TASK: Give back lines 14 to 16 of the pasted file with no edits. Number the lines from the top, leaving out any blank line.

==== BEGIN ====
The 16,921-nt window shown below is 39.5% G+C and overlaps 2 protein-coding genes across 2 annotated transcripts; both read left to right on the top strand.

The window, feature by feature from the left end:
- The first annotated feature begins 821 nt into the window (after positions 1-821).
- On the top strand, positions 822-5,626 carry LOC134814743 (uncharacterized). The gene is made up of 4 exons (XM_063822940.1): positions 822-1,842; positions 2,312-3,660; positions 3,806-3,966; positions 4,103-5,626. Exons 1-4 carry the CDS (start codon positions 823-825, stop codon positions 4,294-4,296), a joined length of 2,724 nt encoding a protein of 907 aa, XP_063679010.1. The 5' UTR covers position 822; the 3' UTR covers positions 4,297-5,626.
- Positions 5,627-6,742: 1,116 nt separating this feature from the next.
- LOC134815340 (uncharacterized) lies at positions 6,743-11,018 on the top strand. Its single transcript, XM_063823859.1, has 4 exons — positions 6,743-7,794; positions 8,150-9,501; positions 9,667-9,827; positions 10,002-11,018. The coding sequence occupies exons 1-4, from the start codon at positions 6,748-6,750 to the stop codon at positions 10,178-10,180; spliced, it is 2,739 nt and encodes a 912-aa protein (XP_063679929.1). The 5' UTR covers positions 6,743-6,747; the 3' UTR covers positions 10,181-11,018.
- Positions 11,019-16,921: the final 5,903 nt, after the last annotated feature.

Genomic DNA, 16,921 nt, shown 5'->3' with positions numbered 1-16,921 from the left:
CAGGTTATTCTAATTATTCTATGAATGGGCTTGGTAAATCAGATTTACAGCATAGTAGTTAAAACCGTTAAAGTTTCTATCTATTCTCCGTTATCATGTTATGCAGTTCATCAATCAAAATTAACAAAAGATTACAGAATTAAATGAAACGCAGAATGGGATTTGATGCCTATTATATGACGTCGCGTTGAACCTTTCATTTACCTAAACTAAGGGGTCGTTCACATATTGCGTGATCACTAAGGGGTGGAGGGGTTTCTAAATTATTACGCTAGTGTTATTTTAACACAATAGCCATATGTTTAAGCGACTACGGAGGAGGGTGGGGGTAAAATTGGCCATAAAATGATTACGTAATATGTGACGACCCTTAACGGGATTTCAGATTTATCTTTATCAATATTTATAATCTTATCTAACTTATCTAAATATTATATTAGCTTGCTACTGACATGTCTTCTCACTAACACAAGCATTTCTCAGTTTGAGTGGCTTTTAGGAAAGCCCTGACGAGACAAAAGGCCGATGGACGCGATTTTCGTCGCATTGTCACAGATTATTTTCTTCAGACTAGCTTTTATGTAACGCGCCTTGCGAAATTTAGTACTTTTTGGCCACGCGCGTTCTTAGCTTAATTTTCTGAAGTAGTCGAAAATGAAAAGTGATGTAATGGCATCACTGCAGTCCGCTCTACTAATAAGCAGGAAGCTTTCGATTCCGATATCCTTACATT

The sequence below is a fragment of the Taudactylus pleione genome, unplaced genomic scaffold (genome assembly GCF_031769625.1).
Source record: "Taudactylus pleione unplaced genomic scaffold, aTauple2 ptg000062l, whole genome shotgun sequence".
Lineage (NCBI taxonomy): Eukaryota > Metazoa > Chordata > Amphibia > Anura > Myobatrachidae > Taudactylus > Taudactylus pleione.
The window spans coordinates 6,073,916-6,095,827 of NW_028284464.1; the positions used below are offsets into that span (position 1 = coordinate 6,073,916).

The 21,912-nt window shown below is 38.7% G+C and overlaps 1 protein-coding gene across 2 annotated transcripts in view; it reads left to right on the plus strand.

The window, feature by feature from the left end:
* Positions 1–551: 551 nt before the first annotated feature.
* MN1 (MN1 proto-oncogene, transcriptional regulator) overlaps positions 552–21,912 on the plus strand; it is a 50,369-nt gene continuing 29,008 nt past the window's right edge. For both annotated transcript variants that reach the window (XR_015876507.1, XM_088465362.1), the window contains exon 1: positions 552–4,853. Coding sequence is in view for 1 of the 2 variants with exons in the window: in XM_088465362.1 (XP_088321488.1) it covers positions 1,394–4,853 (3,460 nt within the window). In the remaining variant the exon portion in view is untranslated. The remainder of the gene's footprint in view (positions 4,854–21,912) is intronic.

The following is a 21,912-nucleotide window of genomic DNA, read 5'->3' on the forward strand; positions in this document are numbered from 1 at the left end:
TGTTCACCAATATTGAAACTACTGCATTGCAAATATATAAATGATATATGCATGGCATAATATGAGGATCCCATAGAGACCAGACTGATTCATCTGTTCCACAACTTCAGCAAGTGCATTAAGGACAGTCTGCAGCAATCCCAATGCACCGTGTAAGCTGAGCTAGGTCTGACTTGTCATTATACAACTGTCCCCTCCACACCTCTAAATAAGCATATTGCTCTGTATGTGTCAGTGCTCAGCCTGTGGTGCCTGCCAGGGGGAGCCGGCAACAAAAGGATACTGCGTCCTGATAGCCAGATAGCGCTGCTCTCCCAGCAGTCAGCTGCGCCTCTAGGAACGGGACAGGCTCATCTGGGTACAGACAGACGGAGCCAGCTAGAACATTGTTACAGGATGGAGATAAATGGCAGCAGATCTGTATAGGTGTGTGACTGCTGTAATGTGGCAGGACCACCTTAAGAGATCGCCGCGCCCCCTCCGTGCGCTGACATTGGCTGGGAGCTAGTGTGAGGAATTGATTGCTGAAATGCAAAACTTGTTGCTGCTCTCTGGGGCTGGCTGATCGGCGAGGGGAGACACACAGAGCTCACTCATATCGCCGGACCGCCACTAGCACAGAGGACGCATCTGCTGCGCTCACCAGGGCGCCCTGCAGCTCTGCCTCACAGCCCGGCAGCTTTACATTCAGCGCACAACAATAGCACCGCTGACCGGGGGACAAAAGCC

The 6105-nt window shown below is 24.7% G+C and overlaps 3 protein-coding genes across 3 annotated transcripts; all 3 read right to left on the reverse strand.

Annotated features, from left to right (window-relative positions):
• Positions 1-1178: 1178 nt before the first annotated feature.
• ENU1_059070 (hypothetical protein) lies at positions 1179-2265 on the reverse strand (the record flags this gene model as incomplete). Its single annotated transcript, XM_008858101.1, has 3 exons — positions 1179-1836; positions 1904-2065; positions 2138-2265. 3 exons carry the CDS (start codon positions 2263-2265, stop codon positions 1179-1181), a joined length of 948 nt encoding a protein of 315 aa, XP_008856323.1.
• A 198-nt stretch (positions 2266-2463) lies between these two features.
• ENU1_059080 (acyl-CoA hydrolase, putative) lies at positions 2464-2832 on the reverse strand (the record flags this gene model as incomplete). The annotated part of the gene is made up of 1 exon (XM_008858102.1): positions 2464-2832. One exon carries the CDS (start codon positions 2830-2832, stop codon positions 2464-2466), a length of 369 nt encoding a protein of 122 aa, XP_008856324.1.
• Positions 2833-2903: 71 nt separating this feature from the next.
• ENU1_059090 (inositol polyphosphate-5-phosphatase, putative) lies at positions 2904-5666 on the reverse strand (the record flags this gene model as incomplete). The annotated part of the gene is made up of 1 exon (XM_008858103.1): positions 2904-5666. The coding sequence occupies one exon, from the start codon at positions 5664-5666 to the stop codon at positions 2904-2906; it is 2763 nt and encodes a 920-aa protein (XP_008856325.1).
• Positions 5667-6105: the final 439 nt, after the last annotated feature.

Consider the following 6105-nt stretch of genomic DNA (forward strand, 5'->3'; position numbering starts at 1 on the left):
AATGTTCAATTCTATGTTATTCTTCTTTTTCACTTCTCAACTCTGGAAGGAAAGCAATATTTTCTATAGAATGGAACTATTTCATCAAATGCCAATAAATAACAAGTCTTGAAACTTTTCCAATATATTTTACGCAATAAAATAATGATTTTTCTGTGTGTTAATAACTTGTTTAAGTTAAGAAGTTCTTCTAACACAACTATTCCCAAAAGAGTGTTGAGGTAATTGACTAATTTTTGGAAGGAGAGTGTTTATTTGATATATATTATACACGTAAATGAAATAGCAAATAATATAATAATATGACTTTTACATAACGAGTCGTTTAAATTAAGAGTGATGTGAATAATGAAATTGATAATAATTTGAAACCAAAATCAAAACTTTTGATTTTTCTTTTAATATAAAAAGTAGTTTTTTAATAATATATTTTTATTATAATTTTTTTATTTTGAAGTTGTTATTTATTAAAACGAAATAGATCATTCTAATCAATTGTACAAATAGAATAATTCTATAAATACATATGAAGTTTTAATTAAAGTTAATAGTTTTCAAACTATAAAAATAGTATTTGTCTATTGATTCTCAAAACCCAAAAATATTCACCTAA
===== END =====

The 21,912-nt window shown below is 38.7% G+C and overlaps 1 protein-coding gene across 2 annotated transcripts in view; it reads left to right on the plus strand.

The window, feature by feature from the left end:
* Positions 1–551: 551 nt before the first annotated feature.